Coping with spatial expressions in a plausible manner is a crucial problem in a number of research fields, specifically cognitive science, artificial intelligence, psychology, and linguistics. This volume contains a set of theoretical analyses as well as accounts of applications which deal with the problems of representing and processing spatial expressions. These include dialogue understanding using mental images; interfaces to CAD and multi-media systems, such as natural language querying of photographic databases; speech-driven design and assembly; machine translation systems; spatial queries for Geographic Information Systems; and systems which generate spatial descriptions on the basis of maps, cognitive maps, or other spatial representations, such as intelligent vehicle navigation systems.
Though there have been many different approaches to the representation and processing of spatial expressions, most existing computational characterizations have so far been restricted to particularly narrow problem domains, usually specific spatial contexts determined by overall system goals. To date, artificial intelligence research in this field has rarely taken advantage of language and spatial cognition studies carried out by the cognitive science community. One of the fundamental aims of this book is to bring together research from both disciplines in the belief that artificial intelligence has much to gain from an appreciation of cognitive theories.
"…(the book) will be useful to those wishing to learn about current research in spatial language."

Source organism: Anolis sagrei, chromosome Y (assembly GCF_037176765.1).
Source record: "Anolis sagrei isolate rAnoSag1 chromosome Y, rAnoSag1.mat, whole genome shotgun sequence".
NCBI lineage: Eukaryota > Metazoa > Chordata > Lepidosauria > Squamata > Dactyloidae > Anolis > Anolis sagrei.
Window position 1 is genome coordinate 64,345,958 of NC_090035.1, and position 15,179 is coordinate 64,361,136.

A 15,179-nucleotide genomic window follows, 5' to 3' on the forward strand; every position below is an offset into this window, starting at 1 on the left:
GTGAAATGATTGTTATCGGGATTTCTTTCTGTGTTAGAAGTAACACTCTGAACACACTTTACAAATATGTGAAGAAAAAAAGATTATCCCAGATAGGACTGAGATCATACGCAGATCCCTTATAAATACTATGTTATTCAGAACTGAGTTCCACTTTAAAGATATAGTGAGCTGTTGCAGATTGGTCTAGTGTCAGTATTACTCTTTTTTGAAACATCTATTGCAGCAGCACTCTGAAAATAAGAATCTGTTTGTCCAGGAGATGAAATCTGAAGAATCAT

Contents: K-P. Gapp, P. Olivier, Preface. A. Mukerjee, Neat vs. Scruffy: A Review of Computational Models for Spatial Expressions. R.J. Howarth, On Seeing Spatial Expressions. A. Blocher, E. Stopp, Time-Dependent Generation of Minimal Sets of Spatial Descriptions. V. Di Tomaso, V. Lombardo, L. Lesmo, A Computational Model for the Interpretation of Static Locative Expressions. H. Buxton, R.J. Howarth, Generating Dynamic Scene Descriptions. T. Fuhr, G. Socher, C. Scheering, G. Sagerer, A Three-Dimensional Spatial Model for the Interpretation of Image Data. P.B. Heidorn, Shapes From Natural Language in Verbal Image. C.R. Voss, B.J. Dorr, M.Ü. Sencan, Lexical Allocation in Interlingua-Based Machine Translation of Spatial Expressions. A. Herskovits, Schematization. G. Edwards, B. Moulin, Toward the Simulation of Spatial Mental Images Using the Voronoï Model. L. Fraczak, Generating "Mental Maps" From Route Descriptions. M.J. Spivey-Knowlton, M.K. Tanenhaus, K.M. Eberhard, J.C. Sedivy, Integration of Visuospatial and Linguistic Information: Language Comprehension in Real Time and Real Space. D.J. Bryant, Human Spatial Concepts Reflect Regularities of the Physical World and Human Body. M.F. Schober, How Addressees Affect Spatial Perspective Choice in Dialogue. K.R. Coventry, Spatial Prepositions, Functional Relations, and Lexical Specification. B. Landau, E. Munnich, The Representation of Space and Spatial Language: Challenges for Cognitive Science.